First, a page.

This week’s biggest-selling New Zealand books, as recorded by the Nielsen BookScan New Zealand bestseller list and described by Steve Braunias.
1 Vegful by Nadia Lim (Nude Food, $55)
2 The Book of Overthinking by Gwendoline Smith (Allen & Unwin, $24.99)
3 Know Your Place by Golriz Ghahraman (HarperCollins, $39.99)
From my review of the Green MP’s memoir atReadingRoom: “Ghahraman lays out her anxieties and her unhappinesses throughout Know Your Place. It gives her book an emotional core. Far from merely or exclusively presenting herself as some sort of boorish saviour, she provides a complex psychological portrait…She’s had an eventful life and her book is revealing, thoughtful, observant.”
4 New Zealand Mysteries by Scott Bainbridge (David Bateman, $39.99)
Aliens in Ngatea, and other entertaining romps.
5 Stop Surviving Start Fighting by Jazz Thornton (Penguin, $38)
6 A Natural Year by Wendyl Nissen (Allen & Unwin, $45)
7 Listen to Spirit by Kelvin Cruickshank (Penguin, $38)
Sample: “‘Holy shit!’ I yelled at the top of my voice. ‘What’s going on?’ Actually it wasn’t me yelling, it was the guy in spirit who’d turned up.”
8 Māori Made Easy Workbook 1/Kete 1 by Scotty Morrison (Raupo Publishing, $25)
9 Wine O’Clock Myth by Lotta Dann (Allen & Unwin, $36.99)
The author featured in a superb profile by Judy Bailey, who wrote in ReadingRoom, “Lotta Dann is eight and a half years sober and not once has she fallen off the wagon. She’s a bright, articulate, determined woman – and now she’s about to take on the all powerful liquor industry. Her new book The Wine O’Clock Myth explores how women are suffering with alcohol – and how, though they’re desperate to change, the environment is stacked against them. The liquor industry, she says, shamelessly targets and manipulates women.”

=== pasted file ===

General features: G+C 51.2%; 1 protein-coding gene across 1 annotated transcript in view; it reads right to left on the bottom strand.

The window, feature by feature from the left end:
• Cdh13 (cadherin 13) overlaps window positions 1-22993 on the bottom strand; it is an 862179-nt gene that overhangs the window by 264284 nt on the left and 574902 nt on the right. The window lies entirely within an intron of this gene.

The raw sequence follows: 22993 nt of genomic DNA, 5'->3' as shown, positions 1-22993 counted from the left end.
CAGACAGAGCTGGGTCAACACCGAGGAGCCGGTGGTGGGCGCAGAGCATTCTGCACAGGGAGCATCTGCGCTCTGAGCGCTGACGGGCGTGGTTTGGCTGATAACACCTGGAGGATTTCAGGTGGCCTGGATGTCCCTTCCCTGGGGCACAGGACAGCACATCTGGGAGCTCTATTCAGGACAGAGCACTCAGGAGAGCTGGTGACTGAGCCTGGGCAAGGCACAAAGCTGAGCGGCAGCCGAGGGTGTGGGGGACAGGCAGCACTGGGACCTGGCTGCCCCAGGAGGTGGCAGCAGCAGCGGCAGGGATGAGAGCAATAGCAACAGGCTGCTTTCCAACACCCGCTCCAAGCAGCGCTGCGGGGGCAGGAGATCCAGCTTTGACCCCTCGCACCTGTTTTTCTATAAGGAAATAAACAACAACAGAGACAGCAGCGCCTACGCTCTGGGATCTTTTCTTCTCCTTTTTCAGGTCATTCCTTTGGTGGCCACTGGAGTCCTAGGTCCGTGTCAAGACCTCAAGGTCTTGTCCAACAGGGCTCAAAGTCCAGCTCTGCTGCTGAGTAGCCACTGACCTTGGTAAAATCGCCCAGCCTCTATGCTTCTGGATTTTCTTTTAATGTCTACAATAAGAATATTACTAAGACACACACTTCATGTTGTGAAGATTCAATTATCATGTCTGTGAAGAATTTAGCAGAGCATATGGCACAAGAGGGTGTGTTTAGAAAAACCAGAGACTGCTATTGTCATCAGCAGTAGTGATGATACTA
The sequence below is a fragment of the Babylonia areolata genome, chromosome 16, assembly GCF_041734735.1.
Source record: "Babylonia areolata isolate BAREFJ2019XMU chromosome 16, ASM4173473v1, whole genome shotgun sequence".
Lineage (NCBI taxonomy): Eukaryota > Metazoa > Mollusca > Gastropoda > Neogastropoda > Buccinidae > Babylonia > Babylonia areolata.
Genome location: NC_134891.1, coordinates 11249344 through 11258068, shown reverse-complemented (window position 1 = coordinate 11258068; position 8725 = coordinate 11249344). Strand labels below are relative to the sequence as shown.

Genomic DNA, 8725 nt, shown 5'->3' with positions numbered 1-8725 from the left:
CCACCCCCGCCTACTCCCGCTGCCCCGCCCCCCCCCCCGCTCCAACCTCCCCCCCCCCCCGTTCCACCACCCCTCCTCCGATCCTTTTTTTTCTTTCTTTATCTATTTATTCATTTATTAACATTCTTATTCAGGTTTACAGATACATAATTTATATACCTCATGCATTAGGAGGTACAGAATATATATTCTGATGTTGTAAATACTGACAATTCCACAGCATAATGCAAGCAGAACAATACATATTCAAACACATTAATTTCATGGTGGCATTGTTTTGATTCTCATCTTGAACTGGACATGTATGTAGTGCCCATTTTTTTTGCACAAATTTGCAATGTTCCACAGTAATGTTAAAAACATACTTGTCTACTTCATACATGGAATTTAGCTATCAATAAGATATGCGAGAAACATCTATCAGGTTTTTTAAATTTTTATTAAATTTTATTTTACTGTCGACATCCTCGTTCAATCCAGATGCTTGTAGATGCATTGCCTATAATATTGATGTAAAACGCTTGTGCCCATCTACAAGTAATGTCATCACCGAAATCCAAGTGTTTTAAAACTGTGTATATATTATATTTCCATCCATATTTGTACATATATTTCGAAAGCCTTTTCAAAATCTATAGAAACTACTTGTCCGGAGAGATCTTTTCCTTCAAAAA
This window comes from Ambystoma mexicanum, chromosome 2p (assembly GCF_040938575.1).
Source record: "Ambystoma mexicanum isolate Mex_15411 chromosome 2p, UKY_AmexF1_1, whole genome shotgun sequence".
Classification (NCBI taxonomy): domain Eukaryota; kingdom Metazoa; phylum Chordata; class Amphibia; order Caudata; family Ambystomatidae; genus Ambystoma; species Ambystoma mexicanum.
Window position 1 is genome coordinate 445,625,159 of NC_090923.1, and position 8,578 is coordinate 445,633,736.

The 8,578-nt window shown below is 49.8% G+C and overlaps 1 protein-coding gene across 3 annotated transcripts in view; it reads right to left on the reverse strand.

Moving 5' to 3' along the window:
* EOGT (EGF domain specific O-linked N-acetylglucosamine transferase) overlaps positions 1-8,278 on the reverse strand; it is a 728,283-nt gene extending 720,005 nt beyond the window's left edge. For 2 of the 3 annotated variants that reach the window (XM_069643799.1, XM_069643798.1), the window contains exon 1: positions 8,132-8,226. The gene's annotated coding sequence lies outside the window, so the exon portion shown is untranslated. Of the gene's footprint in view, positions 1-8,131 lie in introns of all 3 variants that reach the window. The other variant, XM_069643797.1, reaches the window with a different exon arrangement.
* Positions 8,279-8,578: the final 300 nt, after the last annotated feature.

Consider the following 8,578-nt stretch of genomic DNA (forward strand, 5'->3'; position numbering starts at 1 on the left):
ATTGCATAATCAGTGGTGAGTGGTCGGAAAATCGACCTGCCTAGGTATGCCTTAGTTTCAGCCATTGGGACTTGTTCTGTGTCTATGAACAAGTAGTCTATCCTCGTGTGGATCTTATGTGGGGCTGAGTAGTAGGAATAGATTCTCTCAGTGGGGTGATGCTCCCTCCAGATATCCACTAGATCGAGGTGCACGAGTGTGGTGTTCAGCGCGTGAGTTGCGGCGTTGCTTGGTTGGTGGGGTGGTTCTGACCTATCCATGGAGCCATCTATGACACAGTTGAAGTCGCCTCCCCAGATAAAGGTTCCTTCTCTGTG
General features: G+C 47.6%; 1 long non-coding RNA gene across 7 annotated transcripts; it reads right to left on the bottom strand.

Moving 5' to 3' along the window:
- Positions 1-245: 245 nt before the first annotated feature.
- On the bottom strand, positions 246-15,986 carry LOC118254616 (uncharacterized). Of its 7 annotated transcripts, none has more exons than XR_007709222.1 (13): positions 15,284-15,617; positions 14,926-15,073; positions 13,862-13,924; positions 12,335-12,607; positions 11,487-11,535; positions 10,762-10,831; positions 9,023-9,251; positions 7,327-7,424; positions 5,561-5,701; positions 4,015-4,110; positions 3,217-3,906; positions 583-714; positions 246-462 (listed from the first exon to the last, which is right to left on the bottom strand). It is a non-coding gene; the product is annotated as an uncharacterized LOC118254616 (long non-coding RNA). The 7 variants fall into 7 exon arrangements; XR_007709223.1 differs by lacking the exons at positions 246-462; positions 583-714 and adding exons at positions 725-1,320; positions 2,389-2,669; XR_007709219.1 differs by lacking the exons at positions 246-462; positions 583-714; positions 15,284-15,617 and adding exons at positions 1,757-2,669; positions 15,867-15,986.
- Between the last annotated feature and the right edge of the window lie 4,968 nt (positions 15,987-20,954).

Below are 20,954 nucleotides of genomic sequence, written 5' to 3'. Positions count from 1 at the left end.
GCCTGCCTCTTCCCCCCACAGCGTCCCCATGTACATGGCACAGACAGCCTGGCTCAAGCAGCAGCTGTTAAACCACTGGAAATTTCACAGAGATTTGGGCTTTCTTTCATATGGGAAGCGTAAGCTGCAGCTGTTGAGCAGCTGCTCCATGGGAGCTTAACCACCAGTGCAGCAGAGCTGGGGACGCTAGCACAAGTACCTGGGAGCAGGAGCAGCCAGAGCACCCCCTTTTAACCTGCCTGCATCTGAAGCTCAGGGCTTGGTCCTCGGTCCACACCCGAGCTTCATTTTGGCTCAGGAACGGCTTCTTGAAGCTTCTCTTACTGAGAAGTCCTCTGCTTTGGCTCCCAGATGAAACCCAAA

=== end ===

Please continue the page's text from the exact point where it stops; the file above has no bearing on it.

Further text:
10 Observations of a Rural Nurse by Sara McIntyre (Massey University Press, $55)
A stunning collection of colour photographs taken at McIntyre’s home in Kākahi and the sparsely populated surrounding King Country towns of Manunui, Ōhura, Ōngarue, Piriaka, Ōwhango and Taumarunui.
1 Auē by Becky Manawatu (Makaro Press, $35)
Longlisted this week for the 2020 Ngaio Marsh crime writing award. Crime? This book? Really? I asked awards founder Craig Sisterton how come bro and he replied, “As you can imagine, the borders get a bit blurry at times. Generally, I leave it up to the publishers who know the books best, though I’ll have a chat to them when the entry period opens and discourage any that fall outside our purview. Makaro Press believed crime/suspense was enough of a strong or vital element in Becky’s novel, so they entered the book. Our judges, who are all experienced crime fiction reviewers (often involved with other book prizes overseas like Ned Kellys in Australia and CWA Daggers etc in the UK) really loved the book and none expressed any doubts to me about whether it should be included…Hope that helps mate. I get that many see the Ngaios as a crime = detective fiction award, but right from the start we’ve been a little broader. Nga mihi from London.”
2 Jerningham by Cristina Sanders (The Cuba Press, $37)
As in Wakefield, the coloniser and drunk; historical fiction.
3 A Madness of Sunshine by Nalini Singh (Hachette, $34.99)
4 The Luminaries by Eleanor Catton (Victoria University Press, $28)
5 Upturned by Kay McKenzie Cooke (The Cuba Press, $25)
“I found the poems about family and grief to be the most moving in the collection,” said Chris Tse in his review for Radio New Zealand.
6 Alpha Night by Nalini Singh (Hachette, $34.99)
7 Nothing to See by Pip Adam (Victoria University Press, $30)
8 The Night of All Souls by Philippa Swan (Penguin Random House, $36)
Blurbological synopsis: “Edith Wharton is reimagined as a host in the afterlife, a historical figure in a modern novella, and as an elusive presence in the pages of her own writing.”
9 The Absolute Book by Elizabeth Knox (Victoria University Press, $35)
10 Fake Baby by Amy McDaid (Penguin Random House, $36)
The best book about Auckland life published this year.